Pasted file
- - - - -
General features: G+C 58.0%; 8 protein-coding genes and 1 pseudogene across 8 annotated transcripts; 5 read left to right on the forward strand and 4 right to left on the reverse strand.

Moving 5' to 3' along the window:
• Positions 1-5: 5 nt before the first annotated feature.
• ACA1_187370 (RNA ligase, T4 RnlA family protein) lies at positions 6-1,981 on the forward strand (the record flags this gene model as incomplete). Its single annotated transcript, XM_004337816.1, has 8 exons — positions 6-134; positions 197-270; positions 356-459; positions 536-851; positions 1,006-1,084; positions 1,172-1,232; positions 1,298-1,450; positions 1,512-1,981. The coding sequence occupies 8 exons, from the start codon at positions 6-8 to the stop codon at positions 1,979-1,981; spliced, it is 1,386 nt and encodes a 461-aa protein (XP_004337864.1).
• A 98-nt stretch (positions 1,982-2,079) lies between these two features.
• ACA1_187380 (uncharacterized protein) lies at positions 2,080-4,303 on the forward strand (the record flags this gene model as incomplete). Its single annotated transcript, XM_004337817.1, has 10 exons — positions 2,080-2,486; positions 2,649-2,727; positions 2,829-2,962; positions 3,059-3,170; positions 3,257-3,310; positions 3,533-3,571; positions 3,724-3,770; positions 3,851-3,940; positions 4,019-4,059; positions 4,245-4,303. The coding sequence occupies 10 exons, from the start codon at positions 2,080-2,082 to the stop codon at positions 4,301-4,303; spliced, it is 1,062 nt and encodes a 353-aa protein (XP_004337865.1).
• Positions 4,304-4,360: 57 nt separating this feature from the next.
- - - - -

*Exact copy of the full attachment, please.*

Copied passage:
General features: G+C 58.0%; 8 protein-coding genes and 1 pseudogene across 8 annotated transcripts; 5 read left to right on the forward strand and 4 right to left on the reverse strand.

Moving 5' to 3' along the window:
• Positions 1-5: 5 nt before the first annotated feature.
• ACA1_187370 (RNA ligase, T4 RnlA family protein) lies at positions 6-1,981 on the forward strand (the record flags this gene model as incomplete). Its single annotated transcript, XM_004337816.1, has 8 exons — positions 6-134; positions 197-270; positions 356-459; positions 536-851; positions 1,006-1,084; positions 1,172-1,232; positions 1,298-1,450; positions 1,512-1,981. The coding sequence occupies 8 exons, from the start codon at positions 6-8 to the stop codon at positions 1,979-1,981; spliced, it is 1,386 nt and encodes a 461-aa protein (XP_004337864.1).
• A 98-nt stretch (positions 1,982-2,079) lies between these two features.
• ACA1_187380 (uncharacterized protein) lies at positions 2,080-4,303 on the forward strand (the record flags this gene model as incomplete). Its single annotated transcript, XM_004337817.1, has 10 exons — positions 2,080-2,486; positions 2,649-2,727; positions 2,829-2,962; positions 3,059-3,170; positions 3,257-3,310; positions 3,533-3,571; positions 3,724-3,770; positions 3,851-3,940; positions 4,019-4,059; positions 4,245-4,303. The coding sequence occupies 10 exons, from the start codon at positions 2,080-2,082 to the stop codon at positions 4,301-4,303; spliced, it is 1,062 nt and encodes a 353-aa protein (XP_004337865.1).
• Positions 4,304-4,360: 57 nt separating this feature from the next.